Thursday, March 25, 2010

How to make a man cry


I have found the perfect reason to cry. If you are going to cry, it had better be for a good reason, and one good reason is the new-season white pearl onions from the Marlborough Farmers' Market.
If it is from the farmers' market, that must mean it has been grown in our region (good to keep the money and jobs local), it must be sold by the producer (tick that box – Steve is the man who made me cry), and it must be edible (that's my favourite part).
For a sweet little onion, the white pearl packs a punch, reducing a grown man like me to tears in a matter of minutes as I stood at the bench peeling them in preparation for the potato salad.
The white onion is popular raw or sauteed in salads, as it has a higher moisture content than normal onions and is somewhat sweeter. It is also just as good roasted in its skin (ahh, no more crying).
The onion has been traced back as far as the Bronze Age and was worshipped by the ancient Egyptians, and eaten by the Israelites during their bondage in Egypt. Onions were rubbed over the muscles of Roman gladiators, used to pay rent in the Middle Ages instead of money, and were highly praised for their culinary contributions.
No good kitchen today would be without onions in the pantry, so how do we enjoy their oniony goodness with reducing ourselves to tears?
Here is the easy of why we cry: when you cut into an onion, its ruptured cells release all sorts of goodies like allinase enzymes and amino acid sulfoxides. The former breaks the latter down into sulfenic acids.The sulfenic acids, unstable bunch that they are, spontaneously rearrange into thiosulfinates, which produce a pungent odour and get the blame for our tears. But there is more. The acids are also converted by the LF-synthase enzyme into a gas called syn-propanethial-S-oxide, also known as the Lachrymatory (crying) Factor. Syn-propanethial-S-oxide moves through the air and reaches our eyes. The first part of the eye it meets, the cornea, is populated by autonomic motor fibres that lead to the lachrymal glands. When syn-propanethial-S-oxide is detected, all the fibres in the cornea start firing and tell the lachrymal glands to wash the irritant away.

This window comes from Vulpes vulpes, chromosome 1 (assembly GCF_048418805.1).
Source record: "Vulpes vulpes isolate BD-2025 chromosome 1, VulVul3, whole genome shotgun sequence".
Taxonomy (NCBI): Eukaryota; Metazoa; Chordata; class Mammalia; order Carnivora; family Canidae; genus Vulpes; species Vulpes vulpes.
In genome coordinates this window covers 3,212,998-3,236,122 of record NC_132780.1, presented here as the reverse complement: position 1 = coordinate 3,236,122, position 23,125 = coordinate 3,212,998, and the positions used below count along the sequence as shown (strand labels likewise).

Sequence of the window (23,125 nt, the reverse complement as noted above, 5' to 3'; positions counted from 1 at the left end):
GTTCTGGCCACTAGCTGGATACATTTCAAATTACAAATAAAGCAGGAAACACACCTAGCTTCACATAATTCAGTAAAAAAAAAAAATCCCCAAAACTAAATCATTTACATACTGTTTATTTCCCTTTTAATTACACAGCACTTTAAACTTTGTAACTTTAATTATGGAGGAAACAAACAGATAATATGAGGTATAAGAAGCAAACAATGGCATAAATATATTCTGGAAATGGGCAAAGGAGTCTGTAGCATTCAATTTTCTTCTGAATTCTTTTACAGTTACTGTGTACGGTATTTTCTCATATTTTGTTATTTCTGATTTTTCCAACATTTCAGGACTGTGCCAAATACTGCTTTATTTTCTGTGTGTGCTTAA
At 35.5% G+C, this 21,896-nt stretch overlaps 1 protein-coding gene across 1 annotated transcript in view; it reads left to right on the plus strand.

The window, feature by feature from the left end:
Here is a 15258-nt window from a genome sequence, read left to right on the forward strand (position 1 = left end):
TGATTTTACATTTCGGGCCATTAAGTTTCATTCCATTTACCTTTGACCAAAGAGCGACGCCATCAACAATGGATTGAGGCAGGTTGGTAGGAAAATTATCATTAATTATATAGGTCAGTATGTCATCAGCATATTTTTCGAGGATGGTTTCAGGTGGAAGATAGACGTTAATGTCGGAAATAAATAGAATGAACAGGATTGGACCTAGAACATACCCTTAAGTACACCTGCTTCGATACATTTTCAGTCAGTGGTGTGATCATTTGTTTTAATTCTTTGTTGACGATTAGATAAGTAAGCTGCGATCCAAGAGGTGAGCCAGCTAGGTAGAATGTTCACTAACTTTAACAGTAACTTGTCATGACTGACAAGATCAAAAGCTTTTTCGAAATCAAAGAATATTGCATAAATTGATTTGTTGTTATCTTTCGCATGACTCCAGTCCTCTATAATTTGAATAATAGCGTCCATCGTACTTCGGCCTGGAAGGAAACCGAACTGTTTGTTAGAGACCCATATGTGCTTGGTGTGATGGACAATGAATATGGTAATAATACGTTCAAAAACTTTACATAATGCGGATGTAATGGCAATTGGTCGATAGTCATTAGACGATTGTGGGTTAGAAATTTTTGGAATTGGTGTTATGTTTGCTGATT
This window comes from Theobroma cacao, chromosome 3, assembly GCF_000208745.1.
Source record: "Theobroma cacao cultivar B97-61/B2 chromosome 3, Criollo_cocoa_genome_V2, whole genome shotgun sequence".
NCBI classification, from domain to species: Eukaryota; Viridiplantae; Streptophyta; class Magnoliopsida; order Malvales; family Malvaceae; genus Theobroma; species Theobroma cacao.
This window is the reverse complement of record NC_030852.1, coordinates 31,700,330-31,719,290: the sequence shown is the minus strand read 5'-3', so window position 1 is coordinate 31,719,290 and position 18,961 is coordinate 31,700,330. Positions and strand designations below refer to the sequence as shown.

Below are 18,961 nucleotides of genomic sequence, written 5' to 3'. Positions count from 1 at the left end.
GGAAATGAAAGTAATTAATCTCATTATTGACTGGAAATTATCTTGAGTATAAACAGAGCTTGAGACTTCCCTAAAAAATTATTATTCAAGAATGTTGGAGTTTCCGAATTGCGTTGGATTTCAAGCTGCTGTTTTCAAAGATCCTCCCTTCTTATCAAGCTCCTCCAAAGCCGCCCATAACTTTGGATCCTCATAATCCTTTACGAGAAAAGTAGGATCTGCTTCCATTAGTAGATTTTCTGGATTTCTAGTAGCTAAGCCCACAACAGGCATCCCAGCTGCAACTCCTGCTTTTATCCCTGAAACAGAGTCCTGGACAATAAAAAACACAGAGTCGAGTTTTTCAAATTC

Our eyes automatically start blinking and producing tears, which flush the irritant away. Of course, our reaction to burning eyes is often to rub them, which only makes things worse, since our hands also have syn-propanethial-S-oxide on them. It only takes about 15 seconds to start crying after the first cut. That's all the time needed for the syn-propanethial-S-oxide formation to peak.

WARM POTATO AND ONION SALAD
And you thought onions were just another simple vegetable! So bear up and just slice into them, and remember that Steve, who grew the onions, has to pick and harvest tonnes of them at a time. A little bit of Lachrymatory Factor never hurt anybody.
600g potatoes, unpeeled
4 bacon rashers (Premium Game do great wild pork bacon)
5 Tblsp Marlborough olive oil
1-2 medium-sized sweet onions, sliced into rings
1-2 garlic cloves, minced (Marlborough, of course)
1 cup white wine vinegar
1 Tblsp wholegrain mustard
Marlborough flaky salt and freshly ground black pepper to taste
Chopped fresh parsley or other soft herbs, chervil, chives etc
Cook potatoes in a large pot of boiling salted water just until tender (about 20 minutes); do not overcook.
Meanwhile, melt the butter in a large non-stick frying pan over a medium-low heat. Add the bacon, onion and garlic. Cook until the onion is golden and caramelised.
Whisk together the vinegar, mustard and oil. Season with salt and pepper.
Add the onion and bacon and chopped herbs to the warm potatoes. Pour over the dressing and toss the potatoes to coat.

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